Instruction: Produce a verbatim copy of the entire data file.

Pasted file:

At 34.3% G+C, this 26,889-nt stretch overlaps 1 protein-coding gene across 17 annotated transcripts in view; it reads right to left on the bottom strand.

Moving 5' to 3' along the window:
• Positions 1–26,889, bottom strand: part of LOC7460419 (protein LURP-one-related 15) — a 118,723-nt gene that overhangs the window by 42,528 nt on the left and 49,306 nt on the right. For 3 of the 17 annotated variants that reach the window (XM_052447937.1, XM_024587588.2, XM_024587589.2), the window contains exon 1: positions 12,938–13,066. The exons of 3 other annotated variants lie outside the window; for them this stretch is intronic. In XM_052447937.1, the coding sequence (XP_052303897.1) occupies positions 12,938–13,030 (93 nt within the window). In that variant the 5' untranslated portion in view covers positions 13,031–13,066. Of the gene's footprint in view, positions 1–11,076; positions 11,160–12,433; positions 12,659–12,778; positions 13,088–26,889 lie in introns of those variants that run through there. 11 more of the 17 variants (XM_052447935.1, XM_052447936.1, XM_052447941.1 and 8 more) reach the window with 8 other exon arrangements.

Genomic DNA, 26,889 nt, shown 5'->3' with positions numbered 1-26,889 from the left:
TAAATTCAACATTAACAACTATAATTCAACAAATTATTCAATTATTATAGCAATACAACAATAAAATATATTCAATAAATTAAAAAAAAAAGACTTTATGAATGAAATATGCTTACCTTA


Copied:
At 34.3% G+C, this 26,889-nt stretch overlaps 1 protein-coding gene across 17 annotated transcripts in view; it reads right to left on the bottom strand.

Moving 5' to 3' along the window:
• Positions 1–26,889, bottom strand: part of LOC7460419 (protein LURP-one-related 15) — a 118,723-nt gene that overhangs the window by 42,528 nt on the left and 49,306 nt on the right. For 3 of the 17 annotated variants that reach the window (XM_052447937.1, XM_024587588.2, XM_024587589.2), the window contains exon 1: positions 12,938–13,066. The exons of 3 other annotated variants lie outside the window; for them this stretch is intronic. In XM_052447937.1, the coding sequence (XP_052303897.1) occupies positions 12,938–13,030 (93 nt within the window). In that variant the 5' untranslated portion in view covers positions 13,031–13,066. Of the gene's footprint in view, positions 1–11,076; positions 11,160–12,433; positions 12,659–12,778; positions 13,088–26,889 lie in introns of those variants that run through there. 11 more of the 17 variants (XM_052447935.1, XM_052447936.1, XM_052447941.1 and 8 more) reach the window with 8 other exon arrangements.

Genomic DNA, 26,889 nt, shown 5'->3' with positions numbered 1-26,889 from the left:
TAAATTCAACATTAACAACTATAATTCAACAAATTATTCAATTATTATAGCAATACAACAATAAAATATATTCAATAAATTAAAAAAAAAAGACTTTATGAATGAAATATGCTTACCTTA